Water. Without it, we can’t survive. With it? Well, when we’re drinking it, quality is key. When we’re hunkering down during a hurricane, quantity keeps us alert. During a drought, availability tops the list.
Enter professional hydrologic technicians, whose job it is to monitor, record and analyze virtually every aspect of water and how it affects our world.
In her position as a hydrologic technician for US Geological Survey (USGS), Kendra Smith (’08, Marine Science) has been doing that very thing for the past decade. Two months after her graduation, she secured a position in USGS’s Fort Myers office. Today, she works out of Columbia, S.C., collecting the data that scientists rely on to keep us safe.
“I started taking groundwater measurements, moved into surface discharge and tidal work,” Smith says. “I learned to install monitoring sites in wells, rivers and coastal areas. We’re looking for certain criteria, so we set up an enclosure with transmitters, data collectors and sensors. We look at water level, temperature, velocity and many other parameters to help us answer the question, ‘What’s happening here?’”
USGS is about gathering information, which, as expressed on its website, water.usgs.gov, “is fundamental to national and local economic well-being, protection of life and property, and effective management of the nation’s water resources. The USGS works with partners to monitor, assess, conduct targeted research and deliver information on a wide range of water resources and conditions including streamflow, groundwater, water quality and water use and availability.”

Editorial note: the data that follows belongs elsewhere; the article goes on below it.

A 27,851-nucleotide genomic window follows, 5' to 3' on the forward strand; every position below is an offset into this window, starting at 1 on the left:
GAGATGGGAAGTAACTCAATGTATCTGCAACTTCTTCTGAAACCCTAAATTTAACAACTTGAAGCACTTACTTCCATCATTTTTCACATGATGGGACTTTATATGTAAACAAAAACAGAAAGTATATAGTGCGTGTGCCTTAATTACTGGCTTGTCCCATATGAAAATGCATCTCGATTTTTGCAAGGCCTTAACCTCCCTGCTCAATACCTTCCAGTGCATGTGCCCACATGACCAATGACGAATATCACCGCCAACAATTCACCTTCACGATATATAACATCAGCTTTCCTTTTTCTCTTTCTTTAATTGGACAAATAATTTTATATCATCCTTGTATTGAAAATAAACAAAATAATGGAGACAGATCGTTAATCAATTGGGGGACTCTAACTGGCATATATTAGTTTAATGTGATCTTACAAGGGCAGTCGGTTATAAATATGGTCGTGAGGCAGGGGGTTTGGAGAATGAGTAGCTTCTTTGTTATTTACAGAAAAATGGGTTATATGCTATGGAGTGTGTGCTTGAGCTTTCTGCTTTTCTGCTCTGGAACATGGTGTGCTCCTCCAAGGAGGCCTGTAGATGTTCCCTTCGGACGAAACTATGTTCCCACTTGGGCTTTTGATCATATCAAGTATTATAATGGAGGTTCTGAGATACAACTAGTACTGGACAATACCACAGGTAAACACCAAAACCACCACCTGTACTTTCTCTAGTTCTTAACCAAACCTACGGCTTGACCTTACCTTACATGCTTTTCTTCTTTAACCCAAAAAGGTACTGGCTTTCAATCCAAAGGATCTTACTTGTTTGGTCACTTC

Smith describes the work as quality assurance. “It’s a vast monitoring program,” she says. “The site-sensing systems are transmitted to satellites and posted on the web, not only for professionals, but also so the public can review data of interest to them.”
Hurricane forecasting is one major example and of interest to many. During a hurricane, hydrologic technicians are deployed to put out storm surge sensors that measure data critical to forecasters whose job it is to keep us all safe. “This data helps forecasters make those decisions – Should you evacuate? When should you evacuate? What should you expect in terms of storm surge? From my perspective, I think it’s very cool to provide the data that helps solve these and other problems.”
Smith transferred to FGCU for her junior and senior years, after having attended two other colleges which, she says, did not motivate, or inspire her.
“FGCU impressed me immediately,” she says. “I was able to take specialized classes, only available to graduate students at these other colleges. Classes like sediment dynamics, coastal and watershed geology. We went on lots of field trips. It was a very encouraging environment.”
“The culture of inspiration and the fostering of individual success sets FGCU apart from other institutions, in that graduates leave with the sense that they aren’t just another product of the public university system but are capable and worthy new members of the workforce.”